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Rush — to see or not to see

As much of a racing and motorsport enthusiast as I am, I must admit, I have yet to see the latest racing movie, Rush, directed by Ron Howard and starring Chris Hemsworth and Daniel Bruhl as Niki Lauda and James Hunt and chronicling the real-life story of these two 1970s-era Formula One drivers, from their intense rivalry to Lauda’s death-defying injuries.

Although a racing fan, I’m usually not a big fan of racing movies, maybe because of the over-the-top effects that, to me, take the action from at least somewhat realistic to the utterly ridiculous. Not that I don’t like a little fantasy in my movies. Maybe when it comes to my racing movies, I just like to keep it real.

I do admit that, over the years, I have enjoyed the cheesiness of racing movies like Talladega Nights and Stroker Ace, but other than that, most racing movies just haven’t done it for me. Maybe that’s what’s kept me from rushing out to see Rush. Or maybe it has something to do with the fact that I tend to often-times wait for movies to come out on Netflix or DVD. Maybe I’m just too cheap to buy a movie ticket. I don’t know.

But a recent review by NASCAR driver Brian Vickers may be changing my mind (that and a movie theater gift card recently won from a local television station). Here’s what Vickers had to say about Rush:

“Rush was a great movie. Even if you aren’t into Formula One or NASCAR I think you’ll find it an interesting story. James Hunt and Niki Lauda were the fiercest of rivals in racing and I won’t ruin the ending for anyone who doesn’t know the story – there’s a lot of twists and turns as they battled for the championship throughout the 1976 season.

“Every professional race car driver relates to a rival we’ve all had our rivals during our careers. I think the movie shows what we all might not want to admit that your rival pushes you past limits that you didn’t realize you had. There’s a great scene in the movie. Niki Lauda admits to Hunt that – as he was recovering in the hospital after getting badly burned and nearly dying – watching Hunt win races on television motivated him to get better faster. Man, that hit home. I don’t think I’m anything like Niki Lauda but I can definitely relate to that scene. I remember watching races in the hospital after I had the blood clots. That’s mental torture for a race car driver and the desire to get back to racing overrides even your health issues.

“Rush is one of the few movies that kind of portrayed drivers as how we really are. We’re all different. I think a lot of times there are stereotypes for race car drivers, but this movie shows successful drivers with very different personalities. Niki had a single-minded approach to racing where that’s all he thought about and didn’t care if he was liked by anyone. James Hunt was a guy that enjoyed life partying and having a lot of fun. They were completely different but both were successful. That’s true in whatever form of racing you’re in. Heck, that’s true in life. I’ve got a different personality than Jimmie Johnson who is different than Clint Bowyer who is different than someone else. We’re drivers but we are people and people are all different. There’s no formula for success other than talent and hard work.

“One thing I admire Niki for is there are two people that this movie is about and only one of them is alive. You can see how he could easily spin the story in his favor but he didn’t. I felt like it was a very balanced, genuine story. He had his positives and his negatives, and he didn’t try to hide them. I admire that. Many times history favors the victors and I felt for him being honest about who he was and who James was, for better or worse. I got to spend time around Niki when I drove for Red Bull and the movie actor got him perfect. I can also relate to James Hunt’s perspective, which is feeling that you should enjoy life. For me, I think the ultimate answer is a balance between James Hunt’s and Niki Lauda’s mentalities. But that’s just me, other guys will answer differently.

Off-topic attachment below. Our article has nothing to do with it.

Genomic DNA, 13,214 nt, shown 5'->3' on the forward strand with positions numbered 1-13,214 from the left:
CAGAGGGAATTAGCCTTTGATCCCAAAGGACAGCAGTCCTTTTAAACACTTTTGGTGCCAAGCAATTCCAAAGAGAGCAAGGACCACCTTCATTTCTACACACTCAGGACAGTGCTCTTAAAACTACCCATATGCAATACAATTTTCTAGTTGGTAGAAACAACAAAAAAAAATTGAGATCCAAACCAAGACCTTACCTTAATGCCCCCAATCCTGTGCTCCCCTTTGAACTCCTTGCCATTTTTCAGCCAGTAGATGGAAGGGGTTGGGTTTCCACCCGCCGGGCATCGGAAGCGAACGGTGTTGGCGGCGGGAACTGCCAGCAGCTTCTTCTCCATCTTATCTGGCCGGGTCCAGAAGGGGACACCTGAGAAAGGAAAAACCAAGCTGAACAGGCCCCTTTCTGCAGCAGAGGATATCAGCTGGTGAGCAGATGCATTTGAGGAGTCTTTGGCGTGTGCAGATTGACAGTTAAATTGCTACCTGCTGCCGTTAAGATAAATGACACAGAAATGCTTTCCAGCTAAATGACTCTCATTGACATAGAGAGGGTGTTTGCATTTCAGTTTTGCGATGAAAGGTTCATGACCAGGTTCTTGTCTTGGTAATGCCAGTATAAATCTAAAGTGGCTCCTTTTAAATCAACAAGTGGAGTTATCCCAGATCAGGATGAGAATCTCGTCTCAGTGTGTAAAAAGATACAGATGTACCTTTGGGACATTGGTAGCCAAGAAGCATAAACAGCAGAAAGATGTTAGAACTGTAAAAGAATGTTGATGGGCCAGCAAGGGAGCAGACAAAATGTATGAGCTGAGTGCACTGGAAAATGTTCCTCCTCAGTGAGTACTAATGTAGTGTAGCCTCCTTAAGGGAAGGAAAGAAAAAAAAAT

“NASCAR fans will find similarities between Rush and Days of Thunder. I don’t know where I would rank Rush on my list of all-time great racing but I hope it’s a success. Good racing movies take the sport to new audiences and hopefully will win us new fans no matter what form of motorsport we’re in.”

Vickers makes this latest racing theater offering sound pretty good, doesn’t he? Maybe I should put my gift card in my purse and overlook the Days of Thunder comparison and give this movie a chance.

The following brief review from Lauda, himself, will kind of help me forget about that Days of Thunder comparison:

“When I saw it the first time, I was impressed. There was no Hollywood changes or things changed a little bit Hollywood-like. It is very accurate. And this really surprised me very positively.”

Seen Rush, yet? Plan to see it? Let us know your thoughts on the movie. Heck, also tell us about any Hunt/Lauda stories/memories you may have. You can find us on Twitter @AutoRacingDaily and on Facebook ( Amanda’s also on Twitter @NASCARexaminer and has a fan/like page on Facebook: NASCAR Examiner.

And before you leave here, check out the following gallery of photos from the movie, as well as the real Hunt and Lauda (photos courtesy of F1 and Wikimedia Commons)

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Posted by on October 9, 2013. Filed under Blog by Amanda Vincent,NASCAR. You can follow any responses to this entry through the RSS 2.0. You can leave a response or trackback to this entry

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